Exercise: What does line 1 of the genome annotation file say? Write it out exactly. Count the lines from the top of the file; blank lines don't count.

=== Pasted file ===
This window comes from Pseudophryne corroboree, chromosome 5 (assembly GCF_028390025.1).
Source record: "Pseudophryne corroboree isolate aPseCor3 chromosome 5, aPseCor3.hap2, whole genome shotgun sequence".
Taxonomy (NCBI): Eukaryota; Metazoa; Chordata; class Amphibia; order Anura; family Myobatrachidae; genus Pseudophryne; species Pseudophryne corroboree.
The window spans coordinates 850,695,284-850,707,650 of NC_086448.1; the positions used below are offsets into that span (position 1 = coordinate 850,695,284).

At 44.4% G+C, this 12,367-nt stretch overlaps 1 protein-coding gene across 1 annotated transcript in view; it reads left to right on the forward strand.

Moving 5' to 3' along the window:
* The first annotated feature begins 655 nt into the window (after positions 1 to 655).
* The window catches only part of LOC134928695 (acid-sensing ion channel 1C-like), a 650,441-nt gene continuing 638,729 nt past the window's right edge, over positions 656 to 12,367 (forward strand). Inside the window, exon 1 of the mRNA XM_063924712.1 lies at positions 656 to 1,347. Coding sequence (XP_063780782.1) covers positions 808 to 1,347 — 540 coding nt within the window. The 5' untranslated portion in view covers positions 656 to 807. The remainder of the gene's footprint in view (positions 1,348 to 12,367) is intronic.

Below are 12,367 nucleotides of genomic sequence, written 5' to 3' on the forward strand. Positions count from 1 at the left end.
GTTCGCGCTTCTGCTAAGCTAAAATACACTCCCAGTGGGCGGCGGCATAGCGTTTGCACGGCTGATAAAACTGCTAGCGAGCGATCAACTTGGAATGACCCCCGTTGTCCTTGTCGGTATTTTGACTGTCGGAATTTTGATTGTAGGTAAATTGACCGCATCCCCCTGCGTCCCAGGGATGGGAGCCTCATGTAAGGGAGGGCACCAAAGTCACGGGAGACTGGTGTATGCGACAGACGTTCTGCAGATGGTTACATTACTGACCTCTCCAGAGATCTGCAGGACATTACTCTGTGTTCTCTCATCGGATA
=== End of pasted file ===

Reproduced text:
This window comes from Pseudophryne corroboree, chromosome 5 (assembly GCF_028390025.1).